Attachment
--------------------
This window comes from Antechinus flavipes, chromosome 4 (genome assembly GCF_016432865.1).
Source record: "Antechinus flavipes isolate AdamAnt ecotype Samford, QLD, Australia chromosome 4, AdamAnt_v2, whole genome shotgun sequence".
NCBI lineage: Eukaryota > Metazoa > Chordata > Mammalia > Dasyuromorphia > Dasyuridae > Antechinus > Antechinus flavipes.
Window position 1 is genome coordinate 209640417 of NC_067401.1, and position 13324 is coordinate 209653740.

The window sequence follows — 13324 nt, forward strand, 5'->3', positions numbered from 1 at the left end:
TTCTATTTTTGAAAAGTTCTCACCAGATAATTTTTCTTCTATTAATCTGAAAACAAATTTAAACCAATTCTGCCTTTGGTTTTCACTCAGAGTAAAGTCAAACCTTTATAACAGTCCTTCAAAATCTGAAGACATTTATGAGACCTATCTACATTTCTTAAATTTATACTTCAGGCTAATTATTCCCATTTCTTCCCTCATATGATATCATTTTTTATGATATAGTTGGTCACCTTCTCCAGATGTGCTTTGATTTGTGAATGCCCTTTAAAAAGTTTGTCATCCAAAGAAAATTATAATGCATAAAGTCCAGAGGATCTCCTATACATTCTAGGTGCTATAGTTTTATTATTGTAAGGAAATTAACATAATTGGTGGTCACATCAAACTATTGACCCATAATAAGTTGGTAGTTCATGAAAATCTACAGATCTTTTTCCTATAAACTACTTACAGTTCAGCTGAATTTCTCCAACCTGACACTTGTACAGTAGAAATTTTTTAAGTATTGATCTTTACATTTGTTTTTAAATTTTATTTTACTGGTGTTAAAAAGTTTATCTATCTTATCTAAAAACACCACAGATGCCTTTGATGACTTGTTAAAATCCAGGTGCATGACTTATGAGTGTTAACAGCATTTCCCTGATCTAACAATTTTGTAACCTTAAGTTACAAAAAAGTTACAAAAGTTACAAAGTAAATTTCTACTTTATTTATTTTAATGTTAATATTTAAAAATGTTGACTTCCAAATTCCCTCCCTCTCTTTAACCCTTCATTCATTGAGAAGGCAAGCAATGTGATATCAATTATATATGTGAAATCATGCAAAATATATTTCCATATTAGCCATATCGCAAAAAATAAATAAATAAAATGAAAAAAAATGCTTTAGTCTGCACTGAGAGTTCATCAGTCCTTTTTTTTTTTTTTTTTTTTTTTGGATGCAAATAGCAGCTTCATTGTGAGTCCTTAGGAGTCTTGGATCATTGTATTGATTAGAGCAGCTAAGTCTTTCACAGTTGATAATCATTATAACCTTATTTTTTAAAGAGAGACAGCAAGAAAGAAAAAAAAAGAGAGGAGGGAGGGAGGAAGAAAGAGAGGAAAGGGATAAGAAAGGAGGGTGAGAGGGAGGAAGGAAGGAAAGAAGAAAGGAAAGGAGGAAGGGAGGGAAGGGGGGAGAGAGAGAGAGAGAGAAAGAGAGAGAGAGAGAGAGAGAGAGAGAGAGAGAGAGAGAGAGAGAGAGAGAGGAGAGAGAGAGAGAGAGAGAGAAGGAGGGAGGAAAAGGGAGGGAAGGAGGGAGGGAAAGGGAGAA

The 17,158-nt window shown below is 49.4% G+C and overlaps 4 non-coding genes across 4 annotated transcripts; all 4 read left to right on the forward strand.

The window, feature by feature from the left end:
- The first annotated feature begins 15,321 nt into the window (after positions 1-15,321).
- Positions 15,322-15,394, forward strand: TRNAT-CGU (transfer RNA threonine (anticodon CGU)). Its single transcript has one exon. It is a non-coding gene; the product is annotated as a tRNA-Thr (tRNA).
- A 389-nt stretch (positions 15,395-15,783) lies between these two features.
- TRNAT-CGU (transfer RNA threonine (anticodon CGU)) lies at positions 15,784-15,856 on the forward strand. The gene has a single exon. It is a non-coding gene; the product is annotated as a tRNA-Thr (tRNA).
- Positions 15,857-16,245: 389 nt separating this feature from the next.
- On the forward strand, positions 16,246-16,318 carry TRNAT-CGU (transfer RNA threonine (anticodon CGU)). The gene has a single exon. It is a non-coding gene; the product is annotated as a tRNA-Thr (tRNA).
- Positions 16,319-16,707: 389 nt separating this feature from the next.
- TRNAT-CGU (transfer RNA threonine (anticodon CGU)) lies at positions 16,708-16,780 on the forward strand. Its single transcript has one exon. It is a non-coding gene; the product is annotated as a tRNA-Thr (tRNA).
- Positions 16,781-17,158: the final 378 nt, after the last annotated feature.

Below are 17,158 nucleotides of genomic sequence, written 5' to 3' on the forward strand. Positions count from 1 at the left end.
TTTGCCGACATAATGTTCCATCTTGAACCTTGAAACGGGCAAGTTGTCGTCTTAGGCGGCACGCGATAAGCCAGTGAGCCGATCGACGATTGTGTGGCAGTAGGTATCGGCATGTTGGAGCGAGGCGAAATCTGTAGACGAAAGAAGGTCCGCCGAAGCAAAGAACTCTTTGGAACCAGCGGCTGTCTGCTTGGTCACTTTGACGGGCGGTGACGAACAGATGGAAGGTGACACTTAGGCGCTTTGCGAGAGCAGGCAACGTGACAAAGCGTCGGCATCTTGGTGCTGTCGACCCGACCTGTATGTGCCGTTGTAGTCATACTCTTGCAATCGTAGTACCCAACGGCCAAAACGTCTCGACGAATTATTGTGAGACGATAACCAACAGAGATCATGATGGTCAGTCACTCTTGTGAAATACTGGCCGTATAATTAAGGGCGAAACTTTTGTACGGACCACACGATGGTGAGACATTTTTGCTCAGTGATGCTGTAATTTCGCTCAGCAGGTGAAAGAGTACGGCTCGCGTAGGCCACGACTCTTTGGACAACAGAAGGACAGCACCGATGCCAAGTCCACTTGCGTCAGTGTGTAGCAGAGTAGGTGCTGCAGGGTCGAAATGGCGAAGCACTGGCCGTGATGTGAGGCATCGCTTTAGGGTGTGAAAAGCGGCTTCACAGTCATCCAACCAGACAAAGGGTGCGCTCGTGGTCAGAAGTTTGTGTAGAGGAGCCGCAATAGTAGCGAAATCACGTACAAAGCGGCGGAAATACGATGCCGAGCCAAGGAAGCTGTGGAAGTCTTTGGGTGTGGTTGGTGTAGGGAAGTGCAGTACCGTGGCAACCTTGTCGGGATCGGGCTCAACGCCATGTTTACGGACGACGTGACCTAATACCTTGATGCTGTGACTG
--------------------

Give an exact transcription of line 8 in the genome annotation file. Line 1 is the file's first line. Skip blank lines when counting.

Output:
The window, feature by feature from the left end: